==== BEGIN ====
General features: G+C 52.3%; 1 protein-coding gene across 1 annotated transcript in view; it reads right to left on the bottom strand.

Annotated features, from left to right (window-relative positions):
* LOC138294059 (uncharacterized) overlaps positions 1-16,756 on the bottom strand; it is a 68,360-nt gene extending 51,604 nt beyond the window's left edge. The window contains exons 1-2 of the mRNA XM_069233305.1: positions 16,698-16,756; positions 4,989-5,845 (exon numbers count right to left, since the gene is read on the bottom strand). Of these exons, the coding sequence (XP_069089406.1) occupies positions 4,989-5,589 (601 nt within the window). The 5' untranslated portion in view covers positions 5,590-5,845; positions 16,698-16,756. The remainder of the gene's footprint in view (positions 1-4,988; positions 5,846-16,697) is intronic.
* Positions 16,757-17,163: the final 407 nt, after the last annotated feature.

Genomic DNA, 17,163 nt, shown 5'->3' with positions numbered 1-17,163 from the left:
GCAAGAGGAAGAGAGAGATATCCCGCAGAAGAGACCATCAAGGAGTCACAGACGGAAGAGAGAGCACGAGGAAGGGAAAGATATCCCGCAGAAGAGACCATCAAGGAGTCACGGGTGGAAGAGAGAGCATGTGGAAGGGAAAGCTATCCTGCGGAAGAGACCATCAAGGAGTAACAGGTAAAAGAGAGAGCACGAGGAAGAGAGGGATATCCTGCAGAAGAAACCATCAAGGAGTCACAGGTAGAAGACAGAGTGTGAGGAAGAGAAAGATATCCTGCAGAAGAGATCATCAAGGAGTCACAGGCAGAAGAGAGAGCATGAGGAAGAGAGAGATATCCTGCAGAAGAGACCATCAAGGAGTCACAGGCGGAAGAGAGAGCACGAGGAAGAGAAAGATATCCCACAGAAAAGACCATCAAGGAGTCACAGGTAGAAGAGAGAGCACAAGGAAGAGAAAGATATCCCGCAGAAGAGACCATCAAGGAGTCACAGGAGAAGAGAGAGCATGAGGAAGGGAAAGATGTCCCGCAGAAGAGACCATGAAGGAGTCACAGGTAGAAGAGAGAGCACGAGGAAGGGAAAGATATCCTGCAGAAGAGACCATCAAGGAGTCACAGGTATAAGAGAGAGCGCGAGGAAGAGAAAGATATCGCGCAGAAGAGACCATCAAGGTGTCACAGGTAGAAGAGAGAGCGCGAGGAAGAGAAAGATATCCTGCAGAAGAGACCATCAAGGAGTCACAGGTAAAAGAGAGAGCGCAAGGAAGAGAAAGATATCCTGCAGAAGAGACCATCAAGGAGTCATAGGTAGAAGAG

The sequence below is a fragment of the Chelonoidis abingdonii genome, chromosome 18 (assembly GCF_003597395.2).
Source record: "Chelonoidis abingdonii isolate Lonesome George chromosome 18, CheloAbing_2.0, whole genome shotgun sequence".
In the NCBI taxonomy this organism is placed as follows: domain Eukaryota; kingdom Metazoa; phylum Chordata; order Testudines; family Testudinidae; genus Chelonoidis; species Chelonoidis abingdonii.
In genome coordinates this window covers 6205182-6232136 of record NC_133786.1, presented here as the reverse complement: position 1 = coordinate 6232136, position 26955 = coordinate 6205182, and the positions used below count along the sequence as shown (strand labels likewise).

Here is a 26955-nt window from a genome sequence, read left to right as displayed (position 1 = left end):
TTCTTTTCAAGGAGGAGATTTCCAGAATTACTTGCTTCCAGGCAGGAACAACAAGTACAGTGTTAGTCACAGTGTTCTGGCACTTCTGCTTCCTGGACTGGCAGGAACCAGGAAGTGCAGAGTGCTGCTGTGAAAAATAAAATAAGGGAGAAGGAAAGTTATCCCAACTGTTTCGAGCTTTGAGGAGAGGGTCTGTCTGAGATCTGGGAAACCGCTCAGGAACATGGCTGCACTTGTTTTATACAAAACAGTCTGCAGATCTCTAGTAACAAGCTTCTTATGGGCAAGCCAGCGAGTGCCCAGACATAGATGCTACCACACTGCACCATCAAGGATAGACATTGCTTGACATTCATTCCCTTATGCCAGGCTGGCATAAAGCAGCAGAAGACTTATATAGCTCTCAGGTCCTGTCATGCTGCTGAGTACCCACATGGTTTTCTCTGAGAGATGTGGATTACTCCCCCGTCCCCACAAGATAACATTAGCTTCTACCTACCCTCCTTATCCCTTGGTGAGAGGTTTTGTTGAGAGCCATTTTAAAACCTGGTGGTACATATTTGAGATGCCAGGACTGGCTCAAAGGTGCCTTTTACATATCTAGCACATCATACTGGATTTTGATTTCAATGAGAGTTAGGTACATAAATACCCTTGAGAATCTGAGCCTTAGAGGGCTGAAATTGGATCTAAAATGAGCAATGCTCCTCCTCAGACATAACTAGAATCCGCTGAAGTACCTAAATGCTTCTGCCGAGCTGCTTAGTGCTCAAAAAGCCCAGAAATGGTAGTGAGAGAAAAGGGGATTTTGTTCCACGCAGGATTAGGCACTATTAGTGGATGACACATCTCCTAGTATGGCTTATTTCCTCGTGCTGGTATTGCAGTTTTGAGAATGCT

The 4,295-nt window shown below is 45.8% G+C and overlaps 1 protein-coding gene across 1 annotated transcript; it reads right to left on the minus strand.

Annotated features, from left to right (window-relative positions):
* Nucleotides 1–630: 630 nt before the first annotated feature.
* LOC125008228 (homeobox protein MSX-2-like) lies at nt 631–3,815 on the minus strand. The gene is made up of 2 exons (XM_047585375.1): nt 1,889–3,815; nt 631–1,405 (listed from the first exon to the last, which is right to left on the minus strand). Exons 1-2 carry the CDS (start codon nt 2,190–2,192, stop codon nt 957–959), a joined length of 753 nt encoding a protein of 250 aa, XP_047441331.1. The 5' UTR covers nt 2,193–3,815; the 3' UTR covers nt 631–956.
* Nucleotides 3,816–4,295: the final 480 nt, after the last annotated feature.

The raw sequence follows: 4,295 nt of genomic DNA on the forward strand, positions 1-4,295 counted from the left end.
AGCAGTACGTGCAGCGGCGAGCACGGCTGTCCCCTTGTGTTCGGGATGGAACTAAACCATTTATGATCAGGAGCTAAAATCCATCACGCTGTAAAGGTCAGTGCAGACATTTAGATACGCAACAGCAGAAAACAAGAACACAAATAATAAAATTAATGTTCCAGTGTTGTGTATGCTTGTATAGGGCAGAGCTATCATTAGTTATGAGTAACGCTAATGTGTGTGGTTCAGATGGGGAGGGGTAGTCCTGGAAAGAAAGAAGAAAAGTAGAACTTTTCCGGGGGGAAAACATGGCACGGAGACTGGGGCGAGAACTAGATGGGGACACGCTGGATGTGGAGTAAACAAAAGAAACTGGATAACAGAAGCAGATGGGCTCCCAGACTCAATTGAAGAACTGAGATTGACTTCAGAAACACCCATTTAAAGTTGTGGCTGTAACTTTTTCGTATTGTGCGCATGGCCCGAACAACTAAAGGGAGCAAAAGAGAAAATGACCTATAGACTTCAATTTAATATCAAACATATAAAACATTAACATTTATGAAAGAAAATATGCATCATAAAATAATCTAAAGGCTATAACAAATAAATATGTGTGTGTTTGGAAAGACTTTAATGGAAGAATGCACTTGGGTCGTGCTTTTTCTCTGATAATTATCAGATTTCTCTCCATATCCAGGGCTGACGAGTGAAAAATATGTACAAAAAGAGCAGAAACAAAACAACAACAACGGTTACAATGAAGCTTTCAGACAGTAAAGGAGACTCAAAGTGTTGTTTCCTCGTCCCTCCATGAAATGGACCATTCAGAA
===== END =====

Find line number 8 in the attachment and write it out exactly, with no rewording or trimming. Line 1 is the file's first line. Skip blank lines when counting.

Source record: "Chelonoidis abingdonii isolate Lonesome George chromosome 18, CheloAbing_2.0, whole genome shotgun sequence".